Rather than running scared from this simple-minded chorus of xenophobia, it's high time progressives stood up and called a spade a spade.  Allowing immigration status to be used as an excuse to exploit workers is not only morally wrong, it's bad for other workers.  Standing by while hundreds of working parents are rounded up like cattle, separated from their children, and detained for days to weeks without regard for due process is not only cowardly, it's un-American.

Instead of tolerating the completely impractical solution of deporting 14 million undocumented immigrants, we need to come up with practical plans for integrating them into our society and helping them continue contributing to a national economy that they are already propping up.  In the meantime, we need to make sure that the hysterical calls for cracking down on "illegal" immigrants doesn't continue to victimize the very same class of "legal" workers that the crack-down is putatively intended to protect.

Fortunately, a few enlightened state leaders in Iowa are taking some moderate but laudable steps toward achieving this agenda.

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Krugman on Trade Battle

   Paul Krugman's recent op-ed, Divided over Trade in the NY Times is worth reading.  Our trade agreements have hurt American wages, however, returning to pre-NAFTA days might make things worse not better.  His suggestion that corrective action might better focus on non-trade issues, for example: "Universal health care, paid for by taxing the economy's winners, would be a good place to start" might be worthy of consideration. It sure beats the hell out of starting a circular firing squad inside the Democratic Party in my opinion.  

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Employment for Black America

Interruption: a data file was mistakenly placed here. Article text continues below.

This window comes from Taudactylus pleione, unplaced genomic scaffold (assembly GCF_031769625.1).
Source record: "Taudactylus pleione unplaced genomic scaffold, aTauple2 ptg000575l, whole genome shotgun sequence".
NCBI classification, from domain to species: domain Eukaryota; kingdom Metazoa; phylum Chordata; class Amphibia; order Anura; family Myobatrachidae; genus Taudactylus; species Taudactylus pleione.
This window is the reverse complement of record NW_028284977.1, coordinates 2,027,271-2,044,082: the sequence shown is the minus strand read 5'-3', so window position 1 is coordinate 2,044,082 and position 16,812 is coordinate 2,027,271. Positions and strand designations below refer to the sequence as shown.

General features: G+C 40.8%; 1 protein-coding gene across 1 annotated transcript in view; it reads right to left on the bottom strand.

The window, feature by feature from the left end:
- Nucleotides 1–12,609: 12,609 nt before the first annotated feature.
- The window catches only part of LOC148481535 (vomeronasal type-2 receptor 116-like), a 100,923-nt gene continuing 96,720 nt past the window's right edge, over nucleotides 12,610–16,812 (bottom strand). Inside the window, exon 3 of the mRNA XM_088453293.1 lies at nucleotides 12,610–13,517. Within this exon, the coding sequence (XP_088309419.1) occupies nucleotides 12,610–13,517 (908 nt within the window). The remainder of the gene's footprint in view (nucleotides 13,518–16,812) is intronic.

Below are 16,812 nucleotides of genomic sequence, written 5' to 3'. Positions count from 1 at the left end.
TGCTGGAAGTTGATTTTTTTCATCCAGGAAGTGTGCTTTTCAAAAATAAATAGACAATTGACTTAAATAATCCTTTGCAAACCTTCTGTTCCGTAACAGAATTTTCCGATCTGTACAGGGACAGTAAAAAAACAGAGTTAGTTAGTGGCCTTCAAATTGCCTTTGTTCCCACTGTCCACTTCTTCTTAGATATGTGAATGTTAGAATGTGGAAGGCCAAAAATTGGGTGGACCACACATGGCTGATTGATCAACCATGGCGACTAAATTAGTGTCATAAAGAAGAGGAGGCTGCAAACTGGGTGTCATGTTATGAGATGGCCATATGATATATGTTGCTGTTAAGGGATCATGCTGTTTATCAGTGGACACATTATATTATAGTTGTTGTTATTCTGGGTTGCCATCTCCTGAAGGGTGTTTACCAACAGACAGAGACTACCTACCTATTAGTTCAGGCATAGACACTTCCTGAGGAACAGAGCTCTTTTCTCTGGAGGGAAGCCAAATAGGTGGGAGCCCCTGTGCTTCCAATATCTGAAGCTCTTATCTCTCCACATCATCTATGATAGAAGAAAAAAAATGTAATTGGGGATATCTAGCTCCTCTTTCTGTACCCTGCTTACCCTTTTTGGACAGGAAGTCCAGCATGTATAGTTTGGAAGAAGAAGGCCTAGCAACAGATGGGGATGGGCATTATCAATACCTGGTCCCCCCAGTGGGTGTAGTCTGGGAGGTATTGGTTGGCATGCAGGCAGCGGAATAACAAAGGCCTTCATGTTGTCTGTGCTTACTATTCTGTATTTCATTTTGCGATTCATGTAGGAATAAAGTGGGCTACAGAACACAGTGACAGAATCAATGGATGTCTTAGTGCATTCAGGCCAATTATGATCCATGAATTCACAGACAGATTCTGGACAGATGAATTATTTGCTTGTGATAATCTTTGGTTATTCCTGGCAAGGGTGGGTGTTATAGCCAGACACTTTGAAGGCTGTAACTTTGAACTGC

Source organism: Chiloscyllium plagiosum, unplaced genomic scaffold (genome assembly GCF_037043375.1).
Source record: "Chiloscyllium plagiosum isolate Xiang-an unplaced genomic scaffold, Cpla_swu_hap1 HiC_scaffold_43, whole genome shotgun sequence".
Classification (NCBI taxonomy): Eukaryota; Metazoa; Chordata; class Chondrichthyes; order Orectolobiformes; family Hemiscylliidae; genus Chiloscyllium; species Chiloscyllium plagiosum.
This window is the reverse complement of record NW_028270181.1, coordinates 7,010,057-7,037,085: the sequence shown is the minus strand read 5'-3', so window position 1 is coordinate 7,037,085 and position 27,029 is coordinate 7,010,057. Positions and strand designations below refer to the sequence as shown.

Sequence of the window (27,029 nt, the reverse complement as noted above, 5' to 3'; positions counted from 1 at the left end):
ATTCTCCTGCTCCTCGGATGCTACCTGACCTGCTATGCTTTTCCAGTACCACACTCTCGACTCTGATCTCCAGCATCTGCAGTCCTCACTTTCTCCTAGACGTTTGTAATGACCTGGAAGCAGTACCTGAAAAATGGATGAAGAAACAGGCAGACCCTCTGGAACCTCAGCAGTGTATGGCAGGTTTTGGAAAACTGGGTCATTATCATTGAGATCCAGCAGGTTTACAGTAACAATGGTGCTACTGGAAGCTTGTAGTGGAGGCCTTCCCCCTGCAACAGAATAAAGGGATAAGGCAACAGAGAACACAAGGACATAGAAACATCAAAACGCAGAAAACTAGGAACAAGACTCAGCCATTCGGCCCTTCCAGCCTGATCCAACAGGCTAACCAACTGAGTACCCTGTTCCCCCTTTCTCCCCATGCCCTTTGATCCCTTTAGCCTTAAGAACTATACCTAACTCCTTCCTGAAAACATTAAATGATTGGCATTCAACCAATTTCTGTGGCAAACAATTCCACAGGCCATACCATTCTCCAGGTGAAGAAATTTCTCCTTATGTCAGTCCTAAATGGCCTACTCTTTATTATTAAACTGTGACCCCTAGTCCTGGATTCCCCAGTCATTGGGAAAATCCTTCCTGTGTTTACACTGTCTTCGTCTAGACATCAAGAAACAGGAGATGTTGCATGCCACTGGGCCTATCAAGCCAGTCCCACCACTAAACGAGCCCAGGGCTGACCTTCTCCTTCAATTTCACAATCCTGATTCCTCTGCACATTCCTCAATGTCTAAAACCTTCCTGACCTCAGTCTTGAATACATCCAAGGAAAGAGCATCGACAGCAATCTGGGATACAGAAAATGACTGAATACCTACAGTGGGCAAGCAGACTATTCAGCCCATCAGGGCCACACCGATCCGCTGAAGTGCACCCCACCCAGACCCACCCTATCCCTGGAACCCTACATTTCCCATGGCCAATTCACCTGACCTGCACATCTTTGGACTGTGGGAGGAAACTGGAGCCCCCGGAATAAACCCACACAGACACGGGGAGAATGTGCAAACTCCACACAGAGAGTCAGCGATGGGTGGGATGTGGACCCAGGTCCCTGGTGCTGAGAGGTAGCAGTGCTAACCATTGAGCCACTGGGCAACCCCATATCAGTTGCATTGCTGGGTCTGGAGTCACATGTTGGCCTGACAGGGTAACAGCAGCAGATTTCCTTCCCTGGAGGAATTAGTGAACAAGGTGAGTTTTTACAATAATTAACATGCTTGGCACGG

Bob Herbert writes about the employment problem facing black America and suggests more education needed, as have choruses of others before him.  I suggest this is less than a satisfactory answer.  Jobs aplenty that do not pay a living wage are no answer to black America's problem...or white America's either. Black Americans are painfully aware of what a society with plenty of jobs that do not pay enough looks like: its slavery.  An American employment profile that has at its base a large segment of its population living from hand to mouth, without job security, healthcare, prospects of homeownership, or recreational opportunities is a society little changed from that of ancient Greece, Rome...or colonial America in the South.  
    Men working for subsistence wages without hope of bettering themselves are slaves...that technically they are wage slaves is of little existential comfort to them.  I submit that any effort to increase the employability of blacks or any group of Americans that does not address the disproportional distribution of the fruits of employment is, in essence, putting a Band-Aid on a tumor.  The rapidly growing gulf between the rich and poor in America is not an employment issue, it is a cancer on our culture that can destroy our nation.  The hard reality of history is that men obey laws when obeying is in their best interest and cease to obey them when it isn't.  Lincoln said a house divided against itself cannot stand.  The division of our house today is not race but economic class, nevertheless Lincoln, I think, is still right.  A nation that does not share its wealth fairly among those who produce that wealth is a nation heading toward chaos and tragedy.